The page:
Lantern proves it’s not easy being green
Like all superhero origin movies, Martin Campbell’s Green Lantern has its share of growing pains. It can be a narrative burden to have to dispense with the requisite introduction of an ordinary person who lacks direction but whose life is about to be turned upside down when a traumatic event bestows them with great power.
In this case, the subject in question is Hal Jordan (Ryan Reynolds), a man-child with an ego the size of the jets he flies for Ferris Industries. Unreliable, arrogant and oh-so-charming, his life is a shambles and gets more complicated when he’s given a mystical ring from an alien who’s crash-landed on Earth and is then whisked away to the distant planet of Oa. There he’s told the ring only chooses someone worthy of assuming the mantle of the Green Lantern, who’s basically a space cop that’s assigned a galactic sector to oversee.
The film threatens to take off here as we meet other Lanterns -- his mentor Tomar Re (Geoffrey Rush), his instructor Kilowag (Michael Clarke Duncan) and the snobby Sinestro (Mark Strong). Too bad his stay on Oa is far too short and the screenplay has him headed back to Earth to contend with Carol Ferris (Blake Lively) his ex-love, Hector Hammond (Peter Sarsgaard) a scientist infected with alien consciousness, and Parallax, the very embodiment of fear who’s escaped from a far-distant planet and is threatening to consume the planet.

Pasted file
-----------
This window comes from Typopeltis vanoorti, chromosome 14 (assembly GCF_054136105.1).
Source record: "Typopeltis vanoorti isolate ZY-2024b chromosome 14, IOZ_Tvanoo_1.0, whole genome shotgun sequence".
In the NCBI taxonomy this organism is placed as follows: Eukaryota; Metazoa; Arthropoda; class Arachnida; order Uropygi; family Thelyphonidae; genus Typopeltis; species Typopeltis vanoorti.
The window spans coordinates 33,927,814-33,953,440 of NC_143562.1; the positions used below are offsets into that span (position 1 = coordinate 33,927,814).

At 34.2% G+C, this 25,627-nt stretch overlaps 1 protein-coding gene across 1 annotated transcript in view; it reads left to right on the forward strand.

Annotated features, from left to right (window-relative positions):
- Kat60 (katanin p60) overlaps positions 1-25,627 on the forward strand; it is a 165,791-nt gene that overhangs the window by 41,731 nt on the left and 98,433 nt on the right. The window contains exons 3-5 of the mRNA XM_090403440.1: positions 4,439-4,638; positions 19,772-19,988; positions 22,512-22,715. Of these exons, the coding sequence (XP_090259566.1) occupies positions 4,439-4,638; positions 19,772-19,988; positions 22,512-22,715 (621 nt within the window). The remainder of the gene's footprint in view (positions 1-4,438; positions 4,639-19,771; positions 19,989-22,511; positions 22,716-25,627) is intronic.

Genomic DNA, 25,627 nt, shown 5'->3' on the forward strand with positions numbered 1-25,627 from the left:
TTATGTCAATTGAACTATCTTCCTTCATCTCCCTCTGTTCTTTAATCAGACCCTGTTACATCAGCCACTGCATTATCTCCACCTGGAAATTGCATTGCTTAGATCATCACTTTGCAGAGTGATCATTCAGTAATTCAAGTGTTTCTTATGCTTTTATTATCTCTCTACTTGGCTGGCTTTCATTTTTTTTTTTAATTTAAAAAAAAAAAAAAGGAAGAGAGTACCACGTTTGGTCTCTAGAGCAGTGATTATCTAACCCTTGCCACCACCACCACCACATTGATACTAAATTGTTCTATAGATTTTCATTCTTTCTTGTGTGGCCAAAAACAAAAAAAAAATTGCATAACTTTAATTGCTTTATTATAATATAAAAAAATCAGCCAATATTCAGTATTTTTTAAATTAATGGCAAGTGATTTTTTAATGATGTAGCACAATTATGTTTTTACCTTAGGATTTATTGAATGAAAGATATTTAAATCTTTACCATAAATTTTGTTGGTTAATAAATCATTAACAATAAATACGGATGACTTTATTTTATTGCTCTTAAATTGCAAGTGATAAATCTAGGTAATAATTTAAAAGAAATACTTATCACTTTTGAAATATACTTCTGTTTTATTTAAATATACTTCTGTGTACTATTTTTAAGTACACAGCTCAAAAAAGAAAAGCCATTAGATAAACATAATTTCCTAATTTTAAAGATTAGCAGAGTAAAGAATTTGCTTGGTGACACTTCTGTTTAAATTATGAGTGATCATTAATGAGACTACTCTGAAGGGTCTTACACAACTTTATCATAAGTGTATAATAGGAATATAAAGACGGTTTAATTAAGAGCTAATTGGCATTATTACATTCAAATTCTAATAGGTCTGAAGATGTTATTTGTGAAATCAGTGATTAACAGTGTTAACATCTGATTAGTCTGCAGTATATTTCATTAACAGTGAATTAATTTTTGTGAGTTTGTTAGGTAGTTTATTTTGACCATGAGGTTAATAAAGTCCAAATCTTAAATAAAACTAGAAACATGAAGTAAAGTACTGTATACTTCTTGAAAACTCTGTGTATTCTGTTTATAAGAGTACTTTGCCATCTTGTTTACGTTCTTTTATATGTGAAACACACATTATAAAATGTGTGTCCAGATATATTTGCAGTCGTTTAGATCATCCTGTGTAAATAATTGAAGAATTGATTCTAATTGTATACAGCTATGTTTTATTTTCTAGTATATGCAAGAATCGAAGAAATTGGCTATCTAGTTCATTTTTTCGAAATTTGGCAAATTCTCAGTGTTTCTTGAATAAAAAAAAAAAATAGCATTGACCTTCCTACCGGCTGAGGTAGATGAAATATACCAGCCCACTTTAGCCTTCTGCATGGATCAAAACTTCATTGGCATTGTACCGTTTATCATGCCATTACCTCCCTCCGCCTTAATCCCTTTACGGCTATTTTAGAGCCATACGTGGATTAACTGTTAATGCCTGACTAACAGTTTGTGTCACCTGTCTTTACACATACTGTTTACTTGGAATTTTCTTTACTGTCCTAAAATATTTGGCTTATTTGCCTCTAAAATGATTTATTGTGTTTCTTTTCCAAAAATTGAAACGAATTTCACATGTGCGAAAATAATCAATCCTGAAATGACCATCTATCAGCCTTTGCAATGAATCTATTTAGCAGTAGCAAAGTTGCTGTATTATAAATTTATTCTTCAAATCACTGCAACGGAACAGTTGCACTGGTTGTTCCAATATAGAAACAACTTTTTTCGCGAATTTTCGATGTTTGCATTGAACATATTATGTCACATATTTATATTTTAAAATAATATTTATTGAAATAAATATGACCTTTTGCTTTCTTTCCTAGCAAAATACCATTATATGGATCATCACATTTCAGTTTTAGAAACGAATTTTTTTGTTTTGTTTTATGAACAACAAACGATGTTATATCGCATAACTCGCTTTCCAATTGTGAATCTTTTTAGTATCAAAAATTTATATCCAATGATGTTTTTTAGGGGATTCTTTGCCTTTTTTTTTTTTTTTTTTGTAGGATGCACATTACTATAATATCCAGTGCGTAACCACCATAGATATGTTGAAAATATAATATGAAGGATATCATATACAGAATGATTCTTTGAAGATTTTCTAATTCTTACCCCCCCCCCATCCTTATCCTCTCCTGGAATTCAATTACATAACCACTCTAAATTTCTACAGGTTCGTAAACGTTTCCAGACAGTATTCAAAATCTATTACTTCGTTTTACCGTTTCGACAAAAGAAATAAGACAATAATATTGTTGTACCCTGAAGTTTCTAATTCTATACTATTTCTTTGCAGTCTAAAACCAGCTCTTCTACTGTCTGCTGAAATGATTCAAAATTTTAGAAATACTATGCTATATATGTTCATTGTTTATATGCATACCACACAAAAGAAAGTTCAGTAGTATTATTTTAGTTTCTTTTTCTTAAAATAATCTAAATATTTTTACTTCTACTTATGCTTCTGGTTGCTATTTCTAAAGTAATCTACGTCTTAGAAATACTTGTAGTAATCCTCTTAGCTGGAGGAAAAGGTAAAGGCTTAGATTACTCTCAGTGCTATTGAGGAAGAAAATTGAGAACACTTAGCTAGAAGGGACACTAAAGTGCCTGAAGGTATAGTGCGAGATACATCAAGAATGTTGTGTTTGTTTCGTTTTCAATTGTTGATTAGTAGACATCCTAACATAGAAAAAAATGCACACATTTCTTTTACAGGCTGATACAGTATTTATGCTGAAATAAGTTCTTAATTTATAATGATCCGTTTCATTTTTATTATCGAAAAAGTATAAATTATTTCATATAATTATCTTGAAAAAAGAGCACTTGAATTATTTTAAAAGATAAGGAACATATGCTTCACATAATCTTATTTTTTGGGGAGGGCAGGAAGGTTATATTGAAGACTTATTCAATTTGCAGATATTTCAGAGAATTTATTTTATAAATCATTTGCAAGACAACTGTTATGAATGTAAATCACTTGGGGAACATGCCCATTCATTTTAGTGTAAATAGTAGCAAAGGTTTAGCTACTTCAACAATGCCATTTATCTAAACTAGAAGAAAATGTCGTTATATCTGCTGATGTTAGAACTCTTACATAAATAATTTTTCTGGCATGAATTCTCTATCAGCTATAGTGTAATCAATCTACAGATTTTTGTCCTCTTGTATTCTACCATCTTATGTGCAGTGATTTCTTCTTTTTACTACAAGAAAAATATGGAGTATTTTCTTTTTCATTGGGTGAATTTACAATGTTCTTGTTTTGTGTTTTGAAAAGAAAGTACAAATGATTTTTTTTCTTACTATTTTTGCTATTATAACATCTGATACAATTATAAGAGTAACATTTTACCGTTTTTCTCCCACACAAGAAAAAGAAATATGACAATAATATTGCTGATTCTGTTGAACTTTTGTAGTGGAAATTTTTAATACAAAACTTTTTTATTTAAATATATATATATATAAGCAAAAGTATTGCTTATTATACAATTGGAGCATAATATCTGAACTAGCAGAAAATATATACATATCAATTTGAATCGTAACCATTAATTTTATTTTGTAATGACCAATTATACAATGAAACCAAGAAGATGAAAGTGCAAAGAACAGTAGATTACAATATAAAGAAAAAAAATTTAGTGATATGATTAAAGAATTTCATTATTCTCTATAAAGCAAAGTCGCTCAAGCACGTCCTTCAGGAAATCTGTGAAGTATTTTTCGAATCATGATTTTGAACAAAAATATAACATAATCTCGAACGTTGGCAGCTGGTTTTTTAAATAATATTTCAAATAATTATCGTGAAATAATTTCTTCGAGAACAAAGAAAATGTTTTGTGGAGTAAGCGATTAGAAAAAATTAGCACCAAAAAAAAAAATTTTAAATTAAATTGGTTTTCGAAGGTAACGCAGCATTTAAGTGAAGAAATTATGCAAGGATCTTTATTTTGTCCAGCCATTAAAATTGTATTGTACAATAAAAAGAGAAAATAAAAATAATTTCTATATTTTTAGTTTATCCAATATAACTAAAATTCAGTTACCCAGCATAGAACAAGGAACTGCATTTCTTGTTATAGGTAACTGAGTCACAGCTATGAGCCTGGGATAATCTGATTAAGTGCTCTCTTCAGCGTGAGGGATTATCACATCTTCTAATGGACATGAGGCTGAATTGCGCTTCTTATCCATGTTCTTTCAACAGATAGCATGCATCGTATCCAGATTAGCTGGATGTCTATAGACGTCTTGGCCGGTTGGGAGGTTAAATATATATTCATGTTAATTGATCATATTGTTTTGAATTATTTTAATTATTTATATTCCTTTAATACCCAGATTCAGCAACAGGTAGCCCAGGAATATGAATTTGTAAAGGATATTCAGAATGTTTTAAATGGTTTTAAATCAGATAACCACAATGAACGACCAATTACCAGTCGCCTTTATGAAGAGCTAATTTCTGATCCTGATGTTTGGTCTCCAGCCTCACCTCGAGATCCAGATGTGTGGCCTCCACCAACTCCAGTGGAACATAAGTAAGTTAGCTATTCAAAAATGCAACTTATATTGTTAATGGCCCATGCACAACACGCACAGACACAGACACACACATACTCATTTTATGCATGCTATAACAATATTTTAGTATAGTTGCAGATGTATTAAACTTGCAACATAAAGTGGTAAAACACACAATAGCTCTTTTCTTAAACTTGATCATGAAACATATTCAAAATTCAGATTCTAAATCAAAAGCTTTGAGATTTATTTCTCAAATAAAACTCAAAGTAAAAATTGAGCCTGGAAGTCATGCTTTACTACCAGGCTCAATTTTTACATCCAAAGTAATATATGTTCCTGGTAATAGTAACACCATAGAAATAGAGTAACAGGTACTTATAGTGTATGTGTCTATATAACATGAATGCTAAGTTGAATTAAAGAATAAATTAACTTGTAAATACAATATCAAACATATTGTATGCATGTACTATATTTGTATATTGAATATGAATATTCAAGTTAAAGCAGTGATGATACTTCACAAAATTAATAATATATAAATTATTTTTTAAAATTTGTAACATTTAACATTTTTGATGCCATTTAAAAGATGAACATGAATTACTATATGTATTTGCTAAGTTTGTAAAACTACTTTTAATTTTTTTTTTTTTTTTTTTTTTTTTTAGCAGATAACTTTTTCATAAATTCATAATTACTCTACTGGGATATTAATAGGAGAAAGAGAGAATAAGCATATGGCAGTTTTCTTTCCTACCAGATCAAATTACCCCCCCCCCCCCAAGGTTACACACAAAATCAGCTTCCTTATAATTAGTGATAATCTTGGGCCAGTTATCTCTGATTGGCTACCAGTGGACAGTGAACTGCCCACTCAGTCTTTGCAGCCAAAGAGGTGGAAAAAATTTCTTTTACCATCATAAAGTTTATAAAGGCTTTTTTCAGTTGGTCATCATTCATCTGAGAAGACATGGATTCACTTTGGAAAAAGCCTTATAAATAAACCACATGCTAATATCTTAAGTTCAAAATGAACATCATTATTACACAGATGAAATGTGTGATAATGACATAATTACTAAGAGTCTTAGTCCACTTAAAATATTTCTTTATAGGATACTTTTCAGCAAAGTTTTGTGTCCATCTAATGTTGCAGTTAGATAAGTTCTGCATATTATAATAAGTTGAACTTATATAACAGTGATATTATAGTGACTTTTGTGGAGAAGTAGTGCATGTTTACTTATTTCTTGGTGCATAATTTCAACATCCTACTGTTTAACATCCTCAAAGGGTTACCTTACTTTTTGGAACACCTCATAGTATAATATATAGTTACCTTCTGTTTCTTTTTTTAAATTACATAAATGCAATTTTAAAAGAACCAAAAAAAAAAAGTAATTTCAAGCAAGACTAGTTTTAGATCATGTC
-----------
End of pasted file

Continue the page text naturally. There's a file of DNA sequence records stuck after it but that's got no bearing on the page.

Not only does it take far too long before we see Jordan in full hero mode, but the film never slows down enough to focus on any one of its four storylines. The result is a movie that stumbles and lurches, failing to engage us as we jump from one sketchy conflict to the next. The lack of time spent on Oa is the film’s biggest blunder. The Green Lantern universe has a rich history replete with a roster of fascinating characters. While I didn’t expect a full rundown the first time out, too little time is spent seeing Jordan trying to prove himself to his new alien allies.
The special effects range from passable to embarrassing, with the constructs from Jordan’s ring being fine while Oa itself is rich and quite stunning at times. Then there’s the matter of Parallax, who comes off looking like an ever-growing, very dirty, mophead. Groans of disappointment will be heard at his every appearance.
In the end, Green Lantern is, regrettably, a botched opportunity. An inevitable sequel is set up and here’s hoping this film will be looked at as the Star Trek: The Motion Picture of this series and Hal Jordan will have more worthy screen adventures in his future.
Contact Chuck Koplinski at firstname.lastname@example.org.